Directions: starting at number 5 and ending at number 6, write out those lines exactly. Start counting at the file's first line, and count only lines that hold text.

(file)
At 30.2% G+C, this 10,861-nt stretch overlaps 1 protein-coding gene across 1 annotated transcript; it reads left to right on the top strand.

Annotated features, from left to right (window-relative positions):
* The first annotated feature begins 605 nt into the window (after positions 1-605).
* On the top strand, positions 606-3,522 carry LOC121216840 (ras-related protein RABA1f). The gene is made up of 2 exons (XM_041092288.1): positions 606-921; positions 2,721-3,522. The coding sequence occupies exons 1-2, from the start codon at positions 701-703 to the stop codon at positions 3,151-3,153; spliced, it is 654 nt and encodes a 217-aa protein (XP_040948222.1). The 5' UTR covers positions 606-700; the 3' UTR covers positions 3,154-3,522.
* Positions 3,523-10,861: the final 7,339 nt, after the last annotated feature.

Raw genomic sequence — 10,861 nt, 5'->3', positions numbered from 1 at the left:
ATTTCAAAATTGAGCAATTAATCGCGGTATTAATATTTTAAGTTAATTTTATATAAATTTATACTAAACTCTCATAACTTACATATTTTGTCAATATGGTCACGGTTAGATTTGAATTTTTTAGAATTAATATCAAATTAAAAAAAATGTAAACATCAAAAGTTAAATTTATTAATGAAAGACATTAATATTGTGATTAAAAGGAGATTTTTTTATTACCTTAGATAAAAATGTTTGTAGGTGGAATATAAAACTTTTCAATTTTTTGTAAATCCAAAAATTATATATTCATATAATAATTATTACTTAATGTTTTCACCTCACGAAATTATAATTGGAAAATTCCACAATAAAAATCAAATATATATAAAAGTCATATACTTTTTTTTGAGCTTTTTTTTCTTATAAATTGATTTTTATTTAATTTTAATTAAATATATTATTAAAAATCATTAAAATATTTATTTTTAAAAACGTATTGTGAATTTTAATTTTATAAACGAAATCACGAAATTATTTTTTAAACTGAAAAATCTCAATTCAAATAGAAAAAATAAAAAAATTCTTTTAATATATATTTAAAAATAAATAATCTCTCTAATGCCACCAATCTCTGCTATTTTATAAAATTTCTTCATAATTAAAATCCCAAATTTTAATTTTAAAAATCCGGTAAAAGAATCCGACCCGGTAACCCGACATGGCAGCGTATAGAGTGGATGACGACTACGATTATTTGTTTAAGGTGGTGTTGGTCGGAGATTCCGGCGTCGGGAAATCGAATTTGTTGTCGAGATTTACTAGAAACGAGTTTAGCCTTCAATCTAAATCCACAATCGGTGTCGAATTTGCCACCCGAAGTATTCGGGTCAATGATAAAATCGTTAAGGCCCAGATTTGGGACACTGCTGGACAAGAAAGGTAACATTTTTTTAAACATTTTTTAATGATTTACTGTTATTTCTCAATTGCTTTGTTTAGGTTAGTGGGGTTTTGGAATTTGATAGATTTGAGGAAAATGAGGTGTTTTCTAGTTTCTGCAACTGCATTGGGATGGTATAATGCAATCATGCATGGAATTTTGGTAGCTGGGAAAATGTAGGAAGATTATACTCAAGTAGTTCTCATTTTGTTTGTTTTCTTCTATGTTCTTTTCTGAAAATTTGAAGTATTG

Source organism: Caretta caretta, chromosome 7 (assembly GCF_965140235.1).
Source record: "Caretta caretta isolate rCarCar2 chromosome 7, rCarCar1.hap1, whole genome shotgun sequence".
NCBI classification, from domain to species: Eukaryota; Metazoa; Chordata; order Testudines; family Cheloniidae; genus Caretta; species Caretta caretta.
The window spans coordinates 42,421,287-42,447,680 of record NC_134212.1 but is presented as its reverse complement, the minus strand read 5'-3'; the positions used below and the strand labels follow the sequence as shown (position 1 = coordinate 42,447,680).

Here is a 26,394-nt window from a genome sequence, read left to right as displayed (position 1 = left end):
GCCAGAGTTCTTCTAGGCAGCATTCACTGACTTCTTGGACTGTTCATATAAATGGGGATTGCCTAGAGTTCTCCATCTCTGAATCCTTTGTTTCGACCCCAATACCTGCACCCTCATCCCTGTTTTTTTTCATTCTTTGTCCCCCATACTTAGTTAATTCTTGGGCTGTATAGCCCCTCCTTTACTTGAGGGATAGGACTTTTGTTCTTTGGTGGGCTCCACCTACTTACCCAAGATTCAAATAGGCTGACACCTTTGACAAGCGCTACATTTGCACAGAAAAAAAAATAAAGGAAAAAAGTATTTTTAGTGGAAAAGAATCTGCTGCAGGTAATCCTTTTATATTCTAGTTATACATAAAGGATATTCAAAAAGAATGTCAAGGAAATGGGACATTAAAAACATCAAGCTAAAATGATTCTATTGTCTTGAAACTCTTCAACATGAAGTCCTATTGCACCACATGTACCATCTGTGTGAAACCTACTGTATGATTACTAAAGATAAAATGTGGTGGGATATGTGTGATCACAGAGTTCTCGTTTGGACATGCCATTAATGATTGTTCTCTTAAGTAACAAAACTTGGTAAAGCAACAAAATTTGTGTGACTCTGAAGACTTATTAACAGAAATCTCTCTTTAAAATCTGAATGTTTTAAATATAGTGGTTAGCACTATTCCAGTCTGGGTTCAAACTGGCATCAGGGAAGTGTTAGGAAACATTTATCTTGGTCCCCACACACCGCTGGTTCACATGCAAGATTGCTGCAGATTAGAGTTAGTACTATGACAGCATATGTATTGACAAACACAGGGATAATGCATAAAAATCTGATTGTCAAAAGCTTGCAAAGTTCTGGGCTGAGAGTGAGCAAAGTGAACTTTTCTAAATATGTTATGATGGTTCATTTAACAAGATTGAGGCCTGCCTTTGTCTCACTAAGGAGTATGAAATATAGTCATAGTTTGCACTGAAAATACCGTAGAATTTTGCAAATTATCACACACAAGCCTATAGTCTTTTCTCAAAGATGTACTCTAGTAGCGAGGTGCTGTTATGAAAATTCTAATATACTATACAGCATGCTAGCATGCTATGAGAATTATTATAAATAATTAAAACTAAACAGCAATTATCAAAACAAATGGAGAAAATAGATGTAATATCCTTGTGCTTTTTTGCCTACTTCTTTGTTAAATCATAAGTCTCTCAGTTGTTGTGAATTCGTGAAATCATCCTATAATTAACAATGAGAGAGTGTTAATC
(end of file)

* Positions 3,523-10,861: the final 7,339 nt, after the last annotated feature.

Raw genomic sequence — 10,861 nt, 5'->3', positions numbered from 1 at the left: